While cases such as Lasantha’s get wide publicity and support, many journalists in Sri Lanka continue to work under extremely hazardous conditions, risking their lives searching for the truth.
The founder of MediaLK, Tharindu Jayawardhana, has been the target of threats and intimidation in his quest to fight for minority rights and expose corruption. He speaks of his experiences in an interview with Groundviews.
What intimidation and harassment have you had to face in pursuit of the truth?
People have tried to bribe me. I have been questioned by the CID. I have been pressured to reveal my sources but I haven’t done it. A senior policeman threatened me so I complained to the CID but nothing has come of my complaint.
What does your family think of your activities?
At first my family was scared but since I don’t listen to what they say, they have stopped telling me not to write. But someone has to write because if no one does, these matters won’t be exposed. I write carefully and properly so it’s hard to refute what I say. I worked at Lankadeepa for ten years writing a column exposing the truth. Only once did I have to issue a clarification and I have never had to make a correction. I verify the facts and if there is even a small doubt, I don’t publish until investigations are complete.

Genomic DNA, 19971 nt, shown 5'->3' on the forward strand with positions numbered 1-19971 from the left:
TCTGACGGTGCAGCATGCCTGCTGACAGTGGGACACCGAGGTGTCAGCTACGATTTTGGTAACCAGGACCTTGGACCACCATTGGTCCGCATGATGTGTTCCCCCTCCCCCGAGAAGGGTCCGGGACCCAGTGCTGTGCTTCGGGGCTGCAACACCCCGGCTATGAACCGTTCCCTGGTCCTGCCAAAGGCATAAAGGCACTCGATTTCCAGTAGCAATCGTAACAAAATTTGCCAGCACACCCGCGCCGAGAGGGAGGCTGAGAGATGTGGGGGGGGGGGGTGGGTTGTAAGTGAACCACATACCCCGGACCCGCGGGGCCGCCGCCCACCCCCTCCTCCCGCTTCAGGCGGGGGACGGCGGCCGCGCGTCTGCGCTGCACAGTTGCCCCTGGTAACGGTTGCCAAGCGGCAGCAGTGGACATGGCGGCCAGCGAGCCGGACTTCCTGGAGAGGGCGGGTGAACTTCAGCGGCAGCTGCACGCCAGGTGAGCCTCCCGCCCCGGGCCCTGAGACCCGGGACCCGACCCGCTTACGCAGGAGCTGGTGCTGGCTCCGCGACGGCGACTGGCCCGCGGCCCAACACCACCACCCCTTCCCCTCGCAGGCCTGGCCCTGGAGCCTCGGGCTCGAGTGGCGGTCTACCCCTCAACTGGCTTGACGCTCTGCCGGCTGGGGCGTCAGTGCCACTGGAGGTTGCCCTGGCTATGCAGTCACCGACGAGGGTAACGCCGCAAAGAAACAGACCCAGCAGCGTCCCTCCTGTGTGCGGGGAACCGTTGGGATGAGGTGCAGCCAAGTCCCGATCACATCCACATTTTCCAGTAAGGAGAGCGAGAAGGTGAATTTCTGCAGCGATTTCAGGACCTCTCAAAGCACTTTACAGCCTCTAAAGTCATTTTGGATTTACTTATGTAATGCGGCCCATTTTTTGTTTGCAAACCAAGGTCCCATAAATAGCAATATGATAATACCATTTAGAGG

Is there self-censorship in the media?
Self censorship has been happening for a long time. There is reporting but not much investigation. Journalists assume their media institutions won’t publish controversial articles but that is not true. Also there is no proper training for journalists. It is not only out of fear but also because it’s convenient to just accept what is in press releases or said at press conferences. Many journalists who faced problems at large media institutions have started their own initiatives and are doing good work.
How helpful has the Right to Information Act been for you?